One of the developments in this area has been the development of dense wavelength division multiplexed (DWDM) systems. Whereas networks in the past carried optical signals at a single wavelength, networks are now being asked to carry signals at many different wavelengths along a single fiber. One of the goals is to move these signals throughout the network in the optical domain.
  • [0004]
    A very simplified diagram of a DWDM network 100 is shown in FIG. 1. This network includes four nodes, labeled 102-108, configured in a ring. Real-world networks are likely to include many more nodes. Node 102 has been labeled as a hub. In this example, a DWDM signal enters the ring at the port labeled IN. The signal circulates from node 102 clockwise around the ring to each of the other nodes.
  • [0005]
    Nodes 104, 106 and 108 are drawn as optical add-drop multiplexers (OADM). At each of these nodes, a DWDM signal enters the node and a second DWDM signal leaves the node. The difference between the signal that enters and the signal that leaves is that signals at certain wavelengths can be exchanged with other signals at that same wavelength. This is shown by the ports labeled Add and Drop at each node. A signal carried at a wavelength that is dropped may (or may not) be replaced by another signal carried at that same wavelength. Similarly, a signal at a wavelength not already being used can be added to the ring.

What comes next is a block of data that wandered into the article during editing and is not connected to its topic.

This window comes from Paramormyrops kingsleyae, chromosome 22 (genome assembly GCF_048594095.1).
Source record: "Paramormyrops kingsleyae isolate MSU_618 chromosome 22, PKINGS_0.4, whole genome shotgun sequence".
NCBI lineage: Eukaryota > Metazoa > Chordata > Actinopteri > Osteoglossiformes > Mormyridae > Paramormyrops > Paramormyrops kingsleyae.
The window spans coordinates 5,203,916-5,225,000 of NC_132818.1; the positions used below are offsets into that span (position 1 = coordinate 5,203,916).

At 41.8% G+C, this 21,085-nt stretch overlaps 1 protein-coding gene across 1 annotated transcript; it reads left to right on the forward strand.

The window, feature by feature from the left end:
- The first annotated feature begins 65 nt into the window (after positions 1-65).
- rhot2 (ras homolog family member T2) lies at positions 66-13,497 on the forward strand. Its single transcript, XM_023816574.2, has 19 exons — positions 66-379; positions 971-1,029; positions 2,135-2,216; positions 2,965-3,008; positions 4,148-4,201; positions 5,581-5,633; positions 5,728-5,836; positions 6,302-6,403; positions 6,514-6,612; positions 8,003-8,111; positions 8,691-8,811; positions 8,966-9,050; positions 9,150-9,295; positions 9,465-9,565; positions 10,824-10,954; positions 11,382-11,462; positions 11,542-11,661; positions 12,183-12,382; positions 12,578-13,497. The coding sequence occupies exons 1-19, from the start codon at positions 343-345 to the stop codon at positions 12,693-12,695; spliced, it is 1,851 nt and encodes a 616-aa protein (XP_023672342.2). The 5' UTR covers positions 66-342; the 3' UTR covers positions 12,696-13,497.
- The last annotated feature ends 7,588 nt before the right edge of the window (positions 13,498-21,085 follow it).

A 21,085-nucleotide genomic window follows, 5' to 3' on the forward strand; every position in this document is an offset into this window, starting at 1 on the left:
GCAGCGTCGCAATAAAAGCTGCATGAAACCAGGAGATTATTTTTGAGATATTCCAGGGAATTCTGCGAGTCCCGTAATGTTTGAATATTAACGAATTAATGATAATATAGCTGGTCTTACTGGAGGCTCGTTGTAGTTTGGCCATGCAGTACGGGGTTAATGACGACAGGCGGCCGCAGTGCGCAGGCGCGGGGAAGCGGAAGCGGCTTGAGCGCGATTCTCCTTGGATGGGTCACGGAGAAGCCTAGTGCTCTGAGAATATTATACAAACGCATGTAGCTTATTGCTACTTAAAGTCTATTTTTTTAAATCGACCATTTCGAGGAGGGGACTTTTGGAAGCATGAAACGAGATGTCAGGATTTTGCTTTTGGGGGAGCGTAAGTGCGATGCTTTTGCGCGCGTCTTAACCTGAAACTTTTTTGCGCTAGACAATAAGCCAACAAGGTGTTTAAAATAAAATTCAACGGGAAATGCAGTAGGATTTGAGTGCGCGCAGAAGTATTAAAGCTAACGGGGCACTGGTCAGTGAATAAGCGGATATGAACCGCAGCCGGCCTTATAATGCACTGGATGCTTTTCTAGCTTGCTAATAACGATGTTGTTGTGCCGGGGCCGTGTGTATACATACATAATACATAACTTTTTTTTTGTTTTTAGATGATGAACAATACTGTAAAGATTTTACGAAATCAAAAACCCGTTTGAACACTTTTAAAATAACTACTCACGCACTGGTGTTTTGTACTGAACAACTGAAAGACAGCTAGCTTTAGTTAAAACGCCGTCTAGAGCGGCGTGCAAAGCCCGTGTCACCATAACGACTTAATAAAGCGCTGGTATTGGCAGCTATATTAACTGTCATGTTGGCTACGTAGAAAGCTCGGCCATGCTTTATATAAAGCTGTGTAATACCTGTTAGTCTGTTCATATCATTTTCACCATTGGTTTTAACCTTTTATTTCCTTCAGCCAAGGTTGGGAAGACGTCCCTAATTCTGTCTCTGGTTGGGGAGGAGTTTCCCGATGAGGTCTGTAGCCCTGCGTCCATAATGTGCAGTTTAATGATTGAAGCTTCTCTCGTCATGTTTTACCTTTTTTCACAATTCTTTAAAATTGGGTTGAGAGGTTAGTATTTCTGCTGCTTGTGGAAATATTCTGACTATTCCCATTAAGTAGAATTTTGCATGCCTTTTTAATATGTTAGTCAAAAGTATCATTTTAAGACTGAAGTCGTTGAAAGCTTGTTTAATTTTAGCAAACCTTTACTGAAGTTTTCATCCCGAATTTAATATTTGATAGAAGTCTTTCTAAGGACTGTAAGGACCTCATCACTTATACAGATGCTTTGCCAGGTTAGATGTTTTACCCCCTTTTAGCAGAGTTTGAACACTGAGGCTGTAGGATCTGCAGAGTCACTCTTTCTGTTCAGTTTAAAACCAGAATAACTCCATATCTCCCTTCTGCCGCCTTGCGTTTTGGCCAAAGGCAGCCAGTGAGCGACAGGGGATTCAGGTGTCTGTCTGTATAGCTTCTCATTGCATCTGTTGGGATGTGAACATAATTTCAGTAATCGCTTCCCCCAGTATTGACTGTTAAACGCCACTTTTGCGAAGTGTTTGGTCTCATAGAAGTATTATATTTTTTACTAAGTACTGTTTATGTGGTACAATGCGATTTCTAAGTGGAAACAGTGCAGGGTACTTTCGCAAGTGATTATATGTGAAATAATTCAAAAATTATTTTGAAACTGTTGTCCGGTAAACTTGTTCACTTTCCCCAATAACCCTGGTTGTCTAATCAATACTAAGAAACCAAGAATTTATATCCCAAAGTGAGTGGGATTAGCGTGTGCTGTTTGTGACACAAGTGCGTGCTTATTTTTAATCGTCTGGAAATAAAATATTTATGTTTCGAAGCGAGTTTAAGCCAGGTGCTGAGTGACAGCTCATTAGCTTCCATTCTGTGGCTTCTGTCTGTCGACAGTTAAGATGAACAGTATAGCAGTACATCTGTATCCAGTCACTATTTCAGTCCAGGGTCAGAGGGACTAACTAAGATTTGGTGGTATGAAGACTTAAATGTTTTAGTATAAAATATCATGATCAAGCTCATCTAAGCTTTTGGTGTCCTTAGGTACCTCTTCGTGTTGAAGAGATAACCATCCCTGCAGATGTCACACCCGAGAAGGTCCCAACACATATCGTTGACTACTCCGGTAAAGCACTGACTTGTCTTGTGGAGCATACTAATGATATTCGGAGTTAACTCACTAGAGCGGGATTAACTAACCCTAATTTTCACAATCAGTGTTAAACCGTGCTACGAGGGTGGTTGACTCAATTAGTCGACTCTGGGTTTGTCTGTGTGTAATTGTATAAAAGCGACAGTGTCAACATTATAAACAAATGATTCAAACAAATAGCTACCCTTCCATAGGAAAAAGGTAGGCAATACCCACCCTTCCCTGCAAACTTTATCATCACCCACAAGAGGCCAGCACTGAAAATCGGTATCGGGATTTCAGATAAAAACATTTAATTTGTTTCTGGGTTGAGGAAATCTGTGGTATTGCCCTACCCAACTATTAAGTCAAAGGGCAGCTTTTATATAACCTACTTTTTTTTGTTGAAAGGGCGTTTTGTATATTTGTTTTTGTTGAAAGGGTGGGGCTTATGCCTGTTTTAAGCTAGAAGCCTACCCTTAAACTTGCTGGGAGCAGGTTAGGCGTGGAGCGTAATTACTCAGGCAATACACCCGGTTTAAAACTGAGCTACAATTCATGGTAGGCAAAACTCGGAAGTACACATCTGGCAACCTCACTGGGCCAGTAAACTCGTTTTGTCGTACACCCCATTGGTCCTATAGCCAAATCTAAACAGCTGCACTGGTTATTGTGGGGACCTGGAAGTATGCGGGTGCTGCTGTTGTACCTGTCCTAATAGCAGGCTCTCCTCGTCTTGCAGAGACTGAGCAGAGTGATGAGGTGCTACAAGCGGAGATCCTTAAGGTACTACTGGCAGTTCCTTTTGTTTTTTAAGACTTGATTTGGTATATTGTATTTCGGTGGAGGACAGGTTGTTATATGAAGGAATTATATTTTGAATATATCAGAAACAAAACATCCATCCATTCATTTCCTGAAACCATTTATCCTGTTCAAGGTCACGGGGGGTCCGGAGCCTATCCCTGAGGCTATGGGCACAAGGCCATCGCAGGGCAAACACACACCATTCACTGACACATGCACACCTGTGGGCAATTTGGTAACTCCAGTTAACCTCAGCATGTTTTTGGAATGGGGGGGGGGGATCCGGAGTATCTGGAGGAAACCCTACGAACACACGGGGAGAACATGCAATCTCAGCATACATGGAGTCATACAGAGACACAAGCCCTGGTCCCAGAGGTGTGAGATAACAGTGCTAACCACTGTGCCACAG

• [0006]
    [0006]FIG. 2 shows an example of a known OADM 200. This figure is similar to that available at www.santec.com/productinfo/ioadm.htm (January 2002). A WDM signal enters OADM 200 at a port labeled IN and is provided to a demultiplexer 202.
  • [0007]
    Demultiplexer 202 outputs a number of single wavelength signals on lines 204. In the illustrated example, four wavelengths were multiplexed in the WDM signal.
  • [0008]